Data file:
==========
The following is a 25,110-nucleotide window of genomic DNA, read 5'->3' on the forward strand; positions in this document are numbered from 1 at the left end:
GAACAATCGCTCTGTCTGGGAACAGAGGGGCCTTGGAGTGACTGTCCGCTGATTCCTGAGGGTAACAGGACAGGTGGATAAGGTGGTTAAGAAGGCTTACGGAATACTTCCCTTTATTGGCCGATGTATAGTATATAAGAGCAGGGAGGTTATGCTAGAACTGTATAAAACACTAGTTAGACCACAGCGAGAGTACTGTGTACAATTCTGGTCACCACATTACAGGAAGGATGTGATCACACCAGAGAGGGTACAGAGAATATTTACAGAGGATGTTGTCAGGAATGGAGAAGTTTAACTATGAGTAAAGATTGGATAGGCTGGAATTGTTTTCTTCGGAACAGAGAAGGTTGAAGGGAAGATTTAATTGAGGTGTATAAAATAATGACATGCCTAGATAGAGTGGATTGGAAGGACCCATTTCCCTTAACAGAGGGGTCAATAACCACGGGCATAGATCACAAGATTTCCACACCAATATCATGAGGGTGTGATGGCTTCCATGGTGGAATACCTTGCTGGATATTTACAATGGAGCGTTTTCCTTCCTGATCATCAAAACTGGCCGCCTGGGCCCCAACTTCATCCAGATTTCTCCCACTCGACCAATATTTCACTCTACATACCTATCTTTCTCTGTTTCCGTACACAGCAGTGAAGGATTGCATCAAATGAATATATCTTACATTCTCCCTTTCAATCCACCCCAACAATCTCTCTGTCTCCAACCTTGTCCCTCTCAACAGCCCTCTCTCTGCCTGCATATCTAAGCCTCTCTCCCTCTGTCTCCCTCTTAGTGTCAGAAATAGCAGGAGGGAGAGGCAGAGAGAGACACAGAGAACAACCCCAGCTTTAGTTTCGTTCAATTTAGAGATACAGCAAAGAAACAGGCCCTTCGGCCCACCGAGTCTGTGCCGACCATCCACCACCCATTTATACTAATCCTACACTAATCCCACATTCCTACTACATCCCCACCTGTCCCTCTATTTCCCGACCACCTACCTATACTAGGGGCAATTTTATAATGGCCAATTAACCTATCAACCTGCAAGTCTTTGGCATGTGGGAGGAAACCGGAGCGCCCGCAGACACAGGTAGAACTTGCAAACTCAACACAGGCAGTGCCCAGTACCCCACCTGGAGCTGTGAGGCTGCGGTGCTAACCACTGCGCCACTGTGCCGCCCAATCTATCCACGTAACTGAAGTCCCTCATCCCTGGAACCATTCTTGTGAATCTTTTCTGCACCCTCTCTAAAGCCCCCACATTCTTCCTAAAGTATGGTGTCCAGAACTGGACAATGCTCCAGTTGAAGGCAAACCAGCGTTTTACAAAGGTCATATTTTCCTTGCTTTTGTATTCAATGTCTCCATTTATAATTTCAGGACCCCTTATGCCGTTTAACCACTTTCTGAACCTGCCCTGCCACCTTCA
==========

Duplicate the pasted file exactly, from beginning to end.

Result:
The following is a 25,110-nucleotide window of genomic DNA, read 5'->3' on the forward strand; positions in this document are numbered from 1 at the left end:
GAACAATCGCTCTGTCTGGGAACAGAGGGGCCTTGGAGTGACTGTCCGCTGATTCCTGAGGGTAACAGGACAGGTGGATAAGGTGGTTAAGAAGGCTTACGGAATACTTCCCTTTATTGGCCGATGTATAGTATATAAGAGCAGGGAGGTTATGCTAGAACTGTATAAAACACTAGTTAGACCACAGCGAGAGTACTGTGTACAATTCTGGTCACCACATTACAGGAAGGATGTGATCACACCAGAGAGGGTACAGAGAATATTTACAGAGGATGTTGTCAGGAATGGAGAAGTTTAACTATGAGTAAAGATTGGATAGGCTGGAATTGTTTTCTTCGGAACAGAGAAGGTTGAAGGGAAGATTTAATTGAGGTGTATAAAATAATGACATGCCTAGATAGAGTGGATTGGAAGGACCCATTTCCCTTAACAGAGGGGTCAATAACCACGGGCATAGATCACAAGATTTCCACACCAATATCATGAGGGTGTGATGGCTTCCATGGTGGAATACCTTGCTGGATATTTACAATGGAGCGTTTTCCTTCCTGATCATCAAAACTGGCCGCCTGGGCCCCAACTTCATCCAGATTTCTCCCACTCGACCAATATTTCACTCTACATACCTATCTTTCTCTGTTTCCGTACACAGCAGTGAAGGATTGCATCAAATGAATATATCTTACATTCTCCCTTTCAATCCACCCCAACAATCTCTCTGTCTCCAACCTTGTCCCTCTCAACAGCCCTCTCTCTGCCTGCATATCTAAGCCTCTCTCCCTCTGTCTCCCTCTTAGTGTCAGAAATAGCAGGAGGGAGAGGCAGAGAGAGACACAGAGAACAACCCCAGCTTTAGTTTCGTTCAATTTAGAGATACAGCAAAGAAACAGGCCCTTCGGCCCACCGAGTCTGTGCCGACCATCCACCACCCATTTATACTAATCCTACACTAATCCCACATTCCTACTACATCCCCACCTGTCCCTCTATTTCCCGACCACCTACCTATACTAGGGGCAATTTTATAATGGCCAATTAACCTATCAACCTGCAAGTCTTTGGCATGTGGGAGGAAACCGGAGCGCCCGCAGACACAGGTAGAACTTGCAAACTCAACACAGGCAGTGCCCAGTACCCCACCTGGAGCTGTGAGGCTGCGGTGCTAACCACTGCGCCACTGTGCCGCCCAATCTATCCACGTAACTGAAGTCCCTCATCCCTGGAACCATTCTTGTGAATCTTTTCTGCACCCTCTCTAAAGCCCCCACATTCTTCCTAAAGTATGGTGTCCAGAACTGGACAATGCTCCAGTTGAAGGCAAACCAGCGTTTTACAAAGGTCATATTTTCCTTGCTTTTGTATTCAATGTCTCCATTTATAATTTCAGGACCCCTTATGCCGTTTAACCACTTTCTGAACCTGCCCTGCCACCTTCA